Everyday Hero: Christan Rainey


Eleven years ago, Christan Rainey experienced an unthinkable tragedy. His entire immediate family was murdered in North Charleston. Police charged his mother’s husband. He was found unfit for trial. Today, Rainey works to save lives both on and off the clock. He’s turned his pain into purpose.

Eleven years have passed, for 32-year-old Christan Rainey the wound remains open. “September 30th 2006 my mom and my four siblings were murdered by my mom’s husband while I was away at college at Baton Rouge, Louisiana.
There hasn’t been any closure, but what I’ve been trying to do is use that energy that i have to create change, which is helping me with my closure, because at the end of the day, when I can see a life changed, or I can see a life saved, to me that’s fulfilling enough,” Rainey says.

Now Christan works to save lives. He’s a firefighter for the City of North Charleston, and five years ago he became an advocate to help fight domestic violence. He created M.A.D. USA, Men Against Domestic Violence. “M.A.D. USA is basically a non profit organization that is geared toward proactive education, age appropriate proactive education for the next generation and for adults to teach them about domestic violence, dating violence and things of that nature,” Christan says. “Women have been fighting the battle, and have been taking action as victims. It seems like us as men we fail to hold up our end of the bargain, be active, understand we play a role in this also, and in order for it to stop.. especially the ranking we have in South Carolina. In order for it to stop, it actually starts with us.”

M.A.D USA works throughout the community, holding events, including an annual Stop Domestic Violence event in memory of his family, his mother Detra Rainey and four siblings. They also provide victims’ services, and work with the North Charleston Police Department, Charleston County Sheriff’s Office, and other organizations with victim advocacy programs. “If I save one life in my lifetime, I’ve done my job,” Christan says. Students are a major focus of his organization.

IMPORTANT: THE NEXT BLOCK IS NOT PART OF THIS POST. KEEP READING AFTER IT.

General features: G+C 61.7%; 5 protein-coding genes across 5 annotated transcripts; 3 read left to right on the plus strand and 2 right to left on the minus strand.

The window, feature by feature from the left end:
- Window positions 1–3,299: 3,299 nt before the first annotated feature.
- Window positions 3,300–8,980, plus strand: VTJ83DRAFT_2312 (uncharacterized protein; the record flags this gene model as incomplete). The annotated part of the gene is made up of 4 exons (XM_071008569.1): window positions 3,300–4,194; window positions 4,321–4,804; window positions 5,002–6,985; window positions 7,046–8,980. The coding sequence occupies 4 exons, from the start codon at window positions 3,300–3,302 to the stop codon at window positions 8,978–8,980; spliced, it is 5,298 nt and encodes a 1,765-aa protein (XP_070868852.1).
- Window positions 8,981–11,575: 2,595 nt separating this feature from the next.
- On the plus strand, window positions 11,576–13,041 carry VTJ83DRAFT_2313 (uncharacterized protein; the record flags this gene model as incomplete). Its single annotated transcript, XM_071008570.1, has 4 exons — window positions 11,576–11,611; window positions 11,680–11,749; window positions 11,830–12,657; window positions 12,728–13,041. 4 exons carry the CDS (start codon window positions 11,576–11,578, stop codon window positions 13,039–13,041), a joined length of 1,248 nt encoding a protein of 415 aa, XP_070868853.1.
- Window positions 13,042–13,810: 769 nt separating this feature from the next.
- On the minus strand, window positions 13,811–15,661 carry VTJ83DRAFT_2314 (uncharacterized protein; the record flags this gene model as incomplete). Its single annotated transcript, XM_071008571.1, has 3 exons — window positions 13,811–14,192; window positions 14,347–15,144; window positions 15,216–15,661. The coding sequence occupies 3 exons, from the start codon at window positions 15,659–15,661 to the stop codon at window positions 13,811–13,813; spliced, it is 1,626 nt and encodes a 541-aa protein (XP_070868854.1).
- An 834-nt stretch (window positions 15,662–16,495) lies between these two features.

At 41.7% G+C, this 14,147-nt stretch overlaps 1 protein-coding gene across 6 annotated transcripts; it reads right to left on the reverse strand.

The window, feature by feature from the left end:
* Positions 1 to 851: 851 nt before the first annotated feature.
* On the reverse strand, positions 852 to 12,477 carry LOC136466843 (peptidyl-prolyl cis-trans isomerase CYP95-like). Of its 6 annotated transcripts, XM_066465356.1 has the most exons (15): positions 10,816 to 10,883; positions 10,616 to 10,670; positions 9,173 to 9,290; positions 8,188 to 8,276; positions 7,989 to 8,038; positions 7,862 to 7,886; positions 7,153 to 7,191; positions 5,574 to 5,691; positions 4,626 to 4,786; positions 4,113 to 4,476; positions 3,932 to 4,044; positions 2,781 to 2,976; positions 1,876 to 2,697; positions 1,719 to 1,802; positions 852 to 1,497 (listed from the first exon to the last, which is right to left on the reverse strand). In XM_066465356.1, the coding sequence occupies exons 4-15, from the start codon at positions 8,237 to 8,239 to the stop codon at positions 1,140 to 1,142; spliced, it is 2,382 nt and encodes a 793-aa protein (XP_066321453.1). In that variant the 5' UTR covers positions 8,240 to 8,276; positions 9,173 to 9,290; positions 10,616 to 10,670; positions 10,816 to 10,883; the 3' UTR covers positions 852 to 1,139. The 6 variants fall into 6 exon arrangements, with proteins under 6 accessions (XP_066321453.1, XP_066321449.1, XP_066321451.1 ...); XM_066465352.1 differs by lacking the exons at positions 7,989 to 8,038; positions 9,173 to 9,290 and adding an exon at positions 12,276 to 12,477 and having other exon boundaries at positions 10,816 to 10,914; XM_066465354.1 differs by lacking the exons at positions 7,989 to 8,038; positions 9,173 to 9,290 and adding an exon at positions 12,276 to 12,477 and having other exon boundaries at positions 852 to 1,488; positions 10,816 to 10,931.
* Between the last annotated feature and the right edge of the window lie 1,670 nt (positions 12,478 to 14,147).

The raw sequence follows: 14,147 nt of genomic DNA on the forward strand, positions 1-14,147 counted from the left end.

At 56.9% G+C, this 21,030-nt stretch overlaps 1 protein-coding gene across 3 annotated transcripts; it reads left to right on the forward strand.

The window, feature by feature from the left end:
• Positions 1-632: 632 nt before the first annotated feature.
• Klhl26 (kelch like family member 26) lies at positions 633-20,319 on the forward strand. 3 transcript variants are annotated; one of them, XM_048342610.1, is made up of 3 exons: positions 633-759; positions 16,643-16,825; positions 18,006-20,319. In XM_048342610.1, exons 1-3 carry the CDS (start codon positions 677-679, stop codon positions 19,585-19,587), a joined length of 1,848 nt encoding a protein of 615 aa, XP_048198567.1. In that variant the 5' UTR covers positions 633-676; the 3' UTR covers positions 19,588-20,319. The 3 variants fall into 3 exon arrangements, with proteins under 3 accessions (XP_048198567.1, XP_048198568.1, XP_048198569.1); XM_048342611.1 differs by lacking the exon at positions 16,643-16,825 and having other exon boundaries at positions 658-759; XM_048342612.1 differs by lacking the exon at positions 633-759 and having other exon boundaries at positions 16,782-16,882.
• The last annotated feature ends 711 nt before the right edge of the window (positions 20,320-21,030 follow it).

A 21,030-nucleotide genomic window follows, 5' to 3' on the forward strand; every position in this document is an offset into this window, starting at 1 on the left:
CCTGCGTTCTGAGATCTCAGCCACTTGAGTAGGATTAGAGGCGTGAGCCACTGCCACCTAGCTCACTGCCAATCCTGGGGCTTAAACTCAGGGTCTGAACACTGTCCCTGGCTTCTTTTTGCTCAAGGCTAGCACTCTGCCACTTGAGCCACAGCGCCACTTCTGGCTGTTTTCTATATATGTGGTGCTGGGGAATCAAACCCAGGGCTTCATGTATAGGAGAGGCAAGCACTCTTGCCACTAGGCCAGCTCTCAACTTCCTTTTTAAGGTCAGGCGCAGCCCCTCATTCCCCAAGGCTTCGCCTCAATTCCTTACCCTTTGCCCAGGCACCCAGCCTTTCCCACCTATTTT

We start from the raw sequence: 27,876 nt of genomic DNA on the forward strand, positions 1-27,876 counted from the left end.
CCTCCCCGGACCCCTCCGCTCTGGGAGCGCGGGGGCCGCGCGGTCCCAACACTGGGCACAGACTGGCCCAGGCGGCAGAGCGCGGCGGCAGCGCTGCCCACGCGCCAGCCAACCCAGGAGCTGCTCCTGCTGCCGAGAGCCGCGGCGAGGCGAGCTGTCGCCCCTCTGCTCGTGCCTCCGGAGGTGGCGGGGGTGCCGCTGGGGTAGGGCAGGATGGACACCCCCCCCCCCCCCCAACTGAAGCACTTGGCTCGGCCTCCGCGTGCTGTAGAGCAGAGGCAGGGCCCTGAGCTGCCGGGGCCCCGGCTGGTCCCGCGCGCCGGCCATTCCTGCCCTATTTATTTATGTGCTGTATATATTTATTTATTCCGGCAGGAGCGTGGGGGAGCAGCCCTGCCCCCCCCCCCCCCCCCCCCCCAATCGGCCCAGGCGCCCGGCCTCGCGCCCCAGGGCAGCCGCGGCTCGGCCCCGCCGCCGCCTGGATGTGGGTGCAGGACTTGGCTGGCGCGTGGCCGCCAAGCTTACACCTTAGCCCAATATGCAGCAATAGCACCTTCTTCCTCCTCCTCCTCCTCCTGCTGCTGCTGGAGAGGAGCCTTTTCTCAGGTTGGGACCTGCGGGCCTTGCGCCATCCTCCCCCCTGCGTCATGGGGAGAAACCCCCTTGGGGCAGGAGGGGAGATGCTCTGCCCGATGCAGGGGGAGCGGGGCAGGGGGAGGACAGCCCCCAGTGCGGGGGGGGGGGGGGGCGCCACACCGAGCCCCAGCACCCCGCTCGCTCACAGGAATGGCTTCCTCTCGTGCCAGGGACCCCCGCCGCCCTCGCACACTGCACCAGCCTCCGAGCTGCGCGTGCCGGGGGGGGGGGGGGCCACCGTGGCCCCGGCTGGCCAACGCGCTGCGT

Christan says, “We’ve been teaching the high schools throughout the state. We’ve developed some lesson plans and developing an educational curriculum now for K through 12. Over this last summer, we taught over 400 kids in the City of North Charleston in our summer camps about bullying and power control from ages 5-12 and it was a great experience.”

Christan says everyday his faith helps turn his pain into purpose. “There’s no way that I could let such a strong woman die in vain, and her name not be out there and people will know she was a fighter, and she was a great mom who raised a great son to do great things, and I feel like she fulfilled her purpose. It was hard. It’s still hard everyday. It’s just hard waking up everyday and doing good things, and knowing you will never get to hear your mom say good job, or I’m proud of you. It’s rough, but it was put on me for a reason simply because I know I can handle it, so I just keep the mission and move forward.”

October is Domestic Violence Awareness month. Tomorrow, the anniversary of his family’s death, Christan’s organization M.A.D. USA will hold its annual Stop Domestic Violence rally.

The event is in memory of his mother and his siblings. It will be held in the parking lot at the Centre Point Walmart in North Charleston from 11am until 3pm.

To make a donation to MAD USA, call 843-805-0434 or visit http://www.madusa.org.

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